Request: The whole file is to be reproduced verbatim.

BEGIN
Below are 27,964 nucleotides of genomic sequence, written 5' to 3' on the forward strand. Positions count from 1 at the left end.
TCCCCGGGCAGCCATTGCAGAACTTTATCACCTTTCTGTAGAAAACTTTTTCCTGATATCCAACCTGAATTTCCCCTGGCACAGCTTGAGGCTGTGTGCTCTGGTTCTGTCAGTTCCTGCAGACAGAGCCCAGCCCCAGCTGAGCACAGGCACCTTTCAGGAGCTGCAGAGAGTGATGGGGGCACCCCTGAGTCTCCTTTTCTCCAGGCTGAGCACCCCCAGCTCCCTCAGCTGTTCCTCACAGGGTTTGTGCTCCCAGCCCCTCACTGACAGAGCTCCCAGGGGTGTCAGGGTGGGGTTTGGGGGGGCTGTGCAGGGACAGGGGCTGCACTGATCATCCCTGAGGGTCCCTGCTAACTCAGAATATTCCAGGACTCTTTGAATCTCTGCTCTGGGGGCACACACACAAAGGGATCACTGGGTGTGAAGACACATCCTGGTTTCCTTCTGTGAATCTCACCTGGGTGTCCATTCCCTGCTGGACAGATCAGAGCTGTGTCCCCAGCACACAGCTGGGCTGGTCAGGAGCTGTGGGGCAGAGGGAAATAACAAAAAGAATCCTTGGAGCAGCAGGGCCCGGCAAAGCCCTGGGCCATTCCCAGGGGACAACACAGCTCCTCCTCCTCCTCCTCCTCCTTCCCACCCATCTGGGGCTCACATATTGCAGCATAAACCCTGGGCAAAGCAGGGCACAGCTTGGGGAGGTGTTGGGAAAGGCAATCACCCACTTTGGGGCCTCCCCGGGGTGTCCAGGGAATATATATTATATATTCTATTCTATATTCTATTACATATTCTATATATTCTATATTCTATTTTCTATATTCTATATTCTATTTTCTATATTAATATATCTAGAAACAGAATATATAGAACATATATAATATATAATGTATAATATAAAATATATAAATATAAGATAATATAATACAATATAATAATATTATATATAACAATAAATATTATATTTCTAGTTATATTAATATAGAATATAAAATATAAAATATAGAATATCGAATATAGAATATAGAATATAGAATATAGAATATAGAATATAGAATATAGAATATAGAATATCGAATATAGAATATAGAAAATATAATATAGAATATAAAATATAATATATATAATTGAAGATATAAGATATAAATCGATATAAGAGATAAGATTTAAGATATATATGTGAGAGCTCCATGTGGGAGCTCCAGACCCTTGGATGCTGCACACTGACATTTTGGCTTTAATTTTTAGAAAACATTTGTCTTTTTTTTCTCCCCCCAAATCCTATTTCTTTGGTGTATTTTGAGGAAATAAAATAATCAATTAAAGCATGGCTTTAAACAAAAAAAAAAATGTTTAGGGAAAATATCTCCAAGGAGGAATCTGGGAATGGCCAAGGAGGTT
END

Below are 27,964 nucleotides of genomic sequence, written 5' to 3' on the forward strand. Positions count from 1 at the left end.
TCCCCGGGCAGCCATTGCAGAACTTTATCACCTTTCTGTAGAAAACTTTTTCCTGATATCCAACCTGAATTTCCCCTGGCACAGCTTGAGGCTGTGTGCTCTGGTTCTGTCAGTTCCTGCAGACAGAGCCCAGCCCCAGCTGAGCACAGGCACCTTTCAGGAGCTGCAGAGAGTGATGGGGGCACCCCTGAGTCTCCTTTTCTCCAGGCTGAGCACCCCCAGCTCCCTCAGCTGTTCCTCACAGGGTTTGTGCTCCCAGCCCCTCACTGACAGAGCTCCCAGGGGTGTCAGGGTGGGGTTTGGGGGGGCTGTGCAGGGACAGGGGCTGCACTGATCATCCCTGAGGGTCCCTGCTAACTCAGAATATTCCAGGACTCTTTGAATCTCTGCTCTGGGGGCACACACACAAAGGGATCACTGGGTGTGAAGACACATCCTGGTTTCCTTCTGTGAATCTCACCTGGGTGTCCATTCCCTGCTGGACAGATCAGAGCTGTGTCCCCAGCACACAGCTGGGCTGGTCAGGAGCTGTGGGGCAGAGGGAAATAACAAAAAGAATCCTTGGAGCAGCAGGGCCCGGCAAAGCCCTGGGCCATTCCCAGGGGACAACACAGCTCCTCCTCCTCCTCCTCCTCCTTCCCACCCATCTGGGGCTCACATATTGCAGCATAAACCCTGGGCAAAGCAGGGCACAGCTTGGGGAGGTGTTGGGAAAGGCAATCACCCACTTTGGGGCCTCCCCGGGGTGTCCAGGGAATATATATTATATATTCTATTCTATATTCTATTACATATTCTATATATTCTATATTCTATTTTCTATATTCTATATTCTATTTTCTATATTAATATATCTAGAAACAGAATATATAGAACATATATAATATATAATGTATAATATAAAATATATAAATATAAGATAATATAATACAATATAATAATATTATATATAACAATAAATATTATATTTCTAGTTATATTAATATAGAATATAAAATATAAAATATAGAATATCGAATATAGAATATAGAATATAGAATATAGAATATAGAATATAGAATATAGAATATAGAATATCGAATATAGAATATAGAAAATATAATATAGAATATAAAATATAATATATATAATTGAAGATATAAGATATAAATCGATATAAGAGATAAGATTTAAGATATATATGTGAGAGCTCCATGTGGGAGCTCCAGACCCTTGGATGCTGCACACTGACATTTTGGCTTTAATTTTTAGAAAACATTTGTCTTTTTTTTCTCCCCCCAAATCCTATTTCTTTGGTGTATTTTGAGGAAATAAAATAATCAATTAAAGCATGGCTTTAAACAAAAAAAAAAATGTTTAGGGAAAATATCTCCAAGGAGGAATCTGGGAATGGCCAAGGAGGTT